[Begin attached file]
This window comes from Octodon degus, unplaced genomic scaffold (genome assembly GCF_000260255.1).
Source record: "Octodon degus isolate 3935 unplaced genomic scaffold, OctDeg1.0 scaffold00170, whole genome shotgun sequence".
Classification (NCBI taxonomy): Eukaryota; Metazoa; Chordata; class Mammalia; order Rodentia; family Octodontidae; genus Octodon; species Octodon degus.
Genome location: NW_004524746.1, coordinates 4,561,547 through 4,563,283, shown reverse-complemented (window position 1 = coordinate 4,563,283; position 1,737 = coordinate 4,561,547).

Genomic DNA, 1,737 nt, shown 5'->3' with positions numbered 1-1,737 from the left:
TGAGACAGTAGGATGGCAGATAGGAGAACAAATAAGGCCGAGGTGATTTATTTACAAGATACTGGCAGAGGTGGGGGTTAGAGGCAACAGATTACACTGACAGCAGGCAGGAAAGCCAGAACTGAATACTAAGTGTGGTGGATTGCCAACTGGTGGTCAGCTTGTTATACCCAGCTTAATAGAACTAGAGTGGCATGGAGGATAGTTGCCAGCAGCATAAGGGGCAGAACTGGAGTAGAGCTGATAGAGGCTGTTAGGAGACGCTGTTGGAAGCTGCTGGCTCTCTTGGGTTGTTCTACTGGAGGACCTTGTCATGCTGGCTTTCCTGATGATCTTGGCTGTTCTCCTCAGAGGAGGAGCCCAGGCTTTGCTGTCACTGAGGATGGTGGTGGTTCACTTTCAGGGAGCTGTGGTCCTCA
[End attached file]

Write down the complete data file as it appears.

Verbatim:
This window comes from Octodon degus, unplaced genomic scaffold (genome assembly GCF_000260255.1).
Source record: "Octodon degus isolate 3935 unplaced genomic scaffold, OctDeg1.0 scaffold00170, whole genome shotgun sequence".
Classification (NCBI taxonomy): Eukaryota; Metazoa; Chordata; class Mammalia; order Rodentia; family Octodontidae; genus Octodon; species Octodon degus.
Genome location: NW_004524746.1, coordinates 4,561,547 through 4,563,283, shown reverse-complemented (window position 1 = coordinate 4,563,283; position 1,737 = coordinate 4,561,547).

Genomic DNA, 1,737 nt, shown 5'->3' with positions numbered 1-1,737 from the left:
TGAGACAGTAGGATGGCAGATAGGAGAACAAATAAGGCCGAGGTGATTTATTTACAAGATACTGGCAGAGGTGGGGGTTAGAGGCAACAGATTACACTGACAGCAGGCAGGAAAGCCAGAACTGAATACTAAGTGTGGTGGATTGCCAACTGGTGGTCAGCTTGTTATACCCAGCTTAATAGAACTAGAGTGGCATGGAGGATAGTTGCCAGCAGCATAAGGGGCAGAACTGGAGTAGAGCTGATAGAGGCTGTTAGGAGACGCTGTTGGAAGCTGCTGGCTCTCTTGGGTTGTTCTACTGGAGGACCTTGTCATGCTGGCTTTCCTGATGATCTTGGCTGTTCTCCTCAGAGGAGGAGCCCAGGCTTTGCTGTCACTGAGGATGGTGGTGGTTCACTTTCAGGGAGCTGTGGTCCTCA